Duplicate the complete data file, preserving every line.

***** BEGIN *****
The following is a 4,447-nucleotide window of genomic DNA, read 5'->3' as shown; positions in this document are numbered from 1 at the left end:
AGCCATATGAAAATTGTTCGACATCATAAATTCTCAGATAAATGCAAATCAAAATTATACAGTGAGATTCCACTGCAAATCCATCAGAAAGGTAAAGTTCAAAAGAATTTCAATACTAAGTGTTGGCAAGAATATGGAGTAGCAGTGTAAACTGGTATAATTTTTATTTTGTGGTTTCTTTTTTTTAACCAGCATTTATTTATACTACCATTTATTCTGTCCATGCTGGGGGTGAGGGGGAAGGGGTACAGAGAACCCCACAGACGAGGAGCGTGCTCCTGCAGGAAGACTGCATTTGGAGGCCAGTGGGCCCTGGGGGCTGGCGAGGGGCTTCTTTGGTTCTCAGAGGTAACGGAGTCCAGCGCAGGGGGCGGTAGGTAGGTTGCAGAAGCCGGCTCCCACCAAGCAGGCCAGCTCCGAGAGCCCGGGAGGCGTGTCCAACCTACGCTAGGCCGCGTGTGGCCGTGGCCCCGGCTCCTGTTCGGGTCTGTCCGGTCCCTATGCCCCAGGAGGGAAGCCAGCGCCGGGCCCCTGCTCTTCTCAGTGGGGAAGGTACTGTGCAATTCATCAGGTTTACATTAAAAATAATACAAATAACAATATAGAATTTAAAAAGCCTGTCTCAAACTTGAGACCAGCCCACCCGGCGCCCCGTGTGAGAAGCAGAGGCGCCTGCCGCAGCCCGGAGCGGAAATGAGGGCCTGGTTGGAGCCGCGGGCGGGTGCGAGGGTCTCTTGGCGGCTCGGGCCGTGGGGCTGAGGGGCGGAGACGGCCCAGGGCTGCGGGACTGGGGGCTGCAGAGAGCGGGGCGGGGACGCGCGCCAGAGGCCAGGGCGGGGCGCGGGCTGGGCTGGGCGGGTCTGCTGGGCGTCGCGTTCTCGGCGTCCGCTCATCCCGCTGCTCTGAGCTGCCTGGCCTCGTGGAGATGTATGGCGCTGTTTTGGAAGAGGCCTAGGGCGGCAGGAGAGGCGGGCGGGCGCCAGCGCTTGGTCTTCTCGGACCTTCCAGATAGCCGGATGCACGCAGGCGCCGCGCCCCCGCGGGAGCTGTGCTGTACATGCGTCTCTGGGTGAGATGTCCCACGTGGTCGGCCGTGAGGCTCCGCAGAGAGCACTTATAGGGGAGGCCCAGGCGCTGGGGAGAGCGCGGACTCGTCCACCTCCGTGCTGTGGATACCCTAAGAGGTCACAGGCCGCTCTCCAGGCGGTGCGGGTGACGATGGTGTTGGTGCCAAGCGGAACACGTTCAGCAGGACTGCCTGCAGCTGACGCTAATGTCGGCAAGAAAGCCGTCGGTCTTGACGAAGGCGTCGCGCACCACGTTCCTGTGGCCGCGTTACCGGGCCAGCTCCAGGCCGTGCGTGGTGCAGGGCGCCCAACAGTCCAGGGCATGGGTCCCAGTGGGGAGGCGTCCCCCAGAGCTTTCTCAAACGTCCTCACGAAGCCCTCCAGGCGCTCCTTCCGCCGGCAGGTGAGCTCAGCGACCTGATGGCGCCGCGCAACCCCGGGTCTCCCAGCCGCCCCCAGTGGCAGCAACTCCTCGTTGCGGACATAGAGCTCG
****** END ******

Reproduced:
The following is a 4,447-nucleotide window of genomic DNA, read 5'->3' as shown; positions in this document are numbered from 1 at the left end:
AGCCATATGAAAATTGTTCGACATCATAAATTCTCAGATAAATGCAAATCAAAATTATACAGTGAGATTCCACTGCAAATCCATCAGAAAGGTAAAGTTCAAAAGAATTTCAATACTAAGTGTTGGCAAGAATATGGAGTAGCAGTGTAAACTGGTATAATTTTTATTTTGTGGTTTCTTTTTTTTAACCAGCATTTATTTATACTACCATTTATTCTGTCCATGCTGGGGGTGAGGGGGAAGGGGTACAGAGAACCCCACAGACGAGGAGCGTGCTCCTGCAGGAAGACTGCATTTGGAGGCCAGTGGGCCCTGGGGGCTGGCGAGGGGCTTCTTTGGTTCTCAGAGGTAACGGAGTCCAGCGCAGGGGGCGGTAGGTAGGTTGCAGAAGCCGGCTCCCACCAAGCAGGCCAGCTCCGAGAGCCCGGGAGGCGTGTCCAACCTACGCTAGGCCGCGTGTGGCCGTGGCCCCGGCTCCTGTTCGGGTCTGTCCGGTCCCTATGCCCCAGGAGGGAAGCCAGCGCCGGGCCCCTGCTCTTCTCAGTGGGGAAGGTACTGTGCAATTCATCAGGTTTACATTAAAAATAATACAAATAACAATATAGAATTTAAAAAGCCTGTCTCAAACTTGAGACCAGCCCACCCGGCGCCCCGTGTGAGAAGCAGAGGCGCCTGCCGCAGCCCGGAGCGGAAATGAGGGCCTGGTTGGAGCCGCGGGCGGGTGCGAGGGTCTCTTGGCGGCTCGGGCCGTGGGGCTGAGGGGCGGAGACGGCCCAGGGCTGCGGGACTGGGGGCTGCAGAGAGCGGGGCGGGGACGCGCGCCAGAGGCCAGGGCGGGGCGCGGGCTGGGCTGGGCGGGTCTGCTGGGCGTCGCGTTCTCGGCGTCCGCTCATCCCGCTGCTCTGAGCTGCCTGGCCTCGTGGAGATGTATGGCGCTGTTTTGGAAGAGGCCTAGGGCGGCAGGAGAGGCGGGCGGGCGCCAGCGCTTGGTCTTCTCGGACCTTCCAGATAGCCGGATGCACGCAGGCGCCGCGCCCCCGCGGGAGCTGTGCTGTACATGCGTCTCTGGGTGAGATGTCCCACGTGGTCGGCCGTGAGGCTCCGCAGAGAGCACTTATAGGGGAGGCCCAGGCGCTGGGGAGAGCGCGGACTCGTCCACCTCCGTGCTGTGGATACCCTAAGAGGTCACAGGCCGCTCTCCAGGCGGTGCGGGTGACGATGGTGTTGGTGCCAAGCGGAACACGTTCAGCAGGACTGCCTGCAGCTGACGCTAATGTCGGCAAGAAAGCCGTCGGTCTTGACGAAGGCGTCGCGCACCACGTTCCTGTGGCCGCGTTACCGGGCCAGCTCCAGGCCGTGCGTGGTGCAGGGCGCCCAACAGTCCAGGGCATGGGTCCCAGTGGGGAGGCGTCCCCCAGAGCTTTCTCAAACGTCCTCACGAAGCCCTCCAGGCGCTCCTTCCGCCGGCAGGTGAGCTCAGCGACCTGATGGCGCCGCGCAACCCCGGGTCTCCCAGCCGCCCCCAGTGGCAGCAACTCCTCGTTGCGGACATAGAGCTCG